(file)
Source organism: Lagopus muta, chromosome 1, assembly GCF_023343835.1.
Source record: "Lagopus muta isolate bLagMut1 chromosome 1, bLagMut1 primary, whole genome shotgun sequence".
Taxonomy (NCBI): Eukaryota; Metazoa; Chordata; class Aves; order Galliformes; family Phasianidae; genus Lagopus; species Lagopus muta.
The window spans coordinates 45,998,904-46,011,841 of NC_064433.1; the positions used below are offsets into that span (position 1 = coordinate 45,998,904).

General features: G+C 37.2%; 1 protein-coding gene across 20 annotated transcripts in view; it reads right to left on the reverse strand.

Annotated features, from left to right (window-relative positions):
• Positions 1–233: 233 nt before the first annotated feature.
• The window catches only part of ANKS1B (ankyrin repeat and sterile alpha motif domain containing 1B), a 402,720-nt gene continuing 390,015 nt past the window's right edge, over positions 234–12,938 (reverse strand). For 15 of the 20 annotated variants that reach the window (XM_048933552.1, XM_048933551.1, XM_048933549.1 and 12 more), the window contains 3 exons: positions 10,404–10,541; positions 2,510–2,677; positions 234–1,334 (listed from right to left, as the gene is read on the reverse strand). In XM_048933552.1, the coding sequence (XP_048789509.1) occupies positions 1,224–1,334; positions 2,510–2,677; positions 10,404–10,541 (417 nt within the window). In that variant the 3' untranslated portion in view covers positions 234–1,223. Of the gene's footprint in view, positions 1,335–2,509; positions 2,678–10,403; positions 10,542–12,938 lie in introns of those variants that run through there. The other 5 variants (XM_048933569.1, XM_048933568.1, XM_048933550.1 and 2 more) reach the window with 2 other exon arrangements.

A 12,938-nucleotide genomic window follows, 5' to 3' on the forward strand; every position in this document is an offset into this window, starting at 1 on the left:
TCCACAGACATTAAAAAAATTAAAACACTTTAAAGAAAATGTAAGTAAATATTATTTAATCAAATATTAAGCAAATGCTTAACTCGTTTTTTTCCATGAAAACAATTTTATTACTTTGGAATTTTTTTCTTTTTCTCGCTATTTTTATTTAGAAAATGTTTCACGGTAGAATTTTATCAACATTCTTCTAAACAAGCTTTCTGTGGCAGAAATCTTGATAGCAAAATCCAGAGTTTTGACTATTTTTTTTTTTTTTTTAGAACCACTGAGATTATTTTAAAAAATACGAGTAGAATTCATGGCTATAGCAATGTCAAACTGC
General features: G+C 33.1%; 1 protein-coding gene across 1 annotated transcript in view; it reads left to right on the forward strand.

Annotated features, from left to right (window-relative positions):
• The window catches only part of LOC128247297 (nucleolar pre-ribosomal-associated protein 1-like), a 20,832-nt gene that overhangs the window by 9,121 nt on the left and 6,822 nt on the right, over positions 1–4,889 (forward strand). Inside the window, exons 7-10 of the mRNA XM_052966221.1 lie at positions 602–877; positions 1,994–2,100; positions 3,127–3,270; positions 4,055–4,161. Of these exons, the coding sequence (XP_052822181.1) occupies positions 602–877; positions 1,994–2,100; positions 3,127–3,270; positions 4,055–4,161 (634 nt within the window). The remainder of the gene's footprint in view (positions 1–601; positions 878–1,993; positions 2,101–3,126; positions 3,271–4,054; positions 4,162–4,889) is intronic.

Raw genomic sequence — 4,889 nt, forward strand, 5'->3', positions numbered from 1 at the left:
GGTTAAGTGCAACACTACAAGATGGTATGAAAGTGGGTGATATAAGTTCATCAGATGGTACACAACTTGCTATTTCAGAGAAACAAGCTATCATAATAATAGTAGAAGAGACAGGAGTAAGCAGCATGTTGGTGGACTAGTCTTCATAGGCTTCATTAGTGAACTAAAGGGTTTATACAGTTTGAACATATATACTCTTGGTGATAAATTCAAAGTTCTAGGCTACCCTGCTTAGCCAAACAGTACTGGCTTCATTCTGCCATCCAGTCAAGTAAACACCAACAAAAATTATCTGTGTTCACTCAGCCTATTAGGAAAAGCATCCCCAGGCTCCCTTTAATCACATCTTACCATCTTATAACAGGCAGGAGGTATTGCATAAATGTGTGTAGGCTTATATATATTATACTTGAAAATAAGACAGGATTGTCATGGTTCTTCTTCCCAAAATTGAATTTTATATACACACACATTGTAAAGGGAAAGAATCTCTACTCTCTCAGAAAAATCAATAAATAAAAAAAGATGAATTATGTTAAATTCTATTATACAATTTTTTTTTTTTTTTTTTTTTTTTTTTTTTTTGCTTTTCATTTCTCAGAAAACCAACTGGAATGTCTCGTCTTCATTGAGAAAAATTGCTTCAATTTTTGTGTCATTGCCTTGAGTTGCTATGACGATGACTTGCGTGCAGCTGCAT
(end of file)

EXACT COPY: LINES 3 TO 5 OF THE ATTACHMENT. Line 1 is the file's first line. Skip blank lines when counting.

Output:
Taxonomy (NCBI): Eukaryota; Metazoa; Chordata; class Aves; order Galliformes; family Phasianidae; genus Lagopus; species Lagopus muta.
The window spans coordinates 45,998,904-46,011,841 of NC_064433.1; the positions used below are offsets into that span (position 1 = coordinate 45,998,904).

General features: G+C 37.2%; 1 protein-coding gene across 20 annotated transcripts in view; it reads right to left on the reverse strand.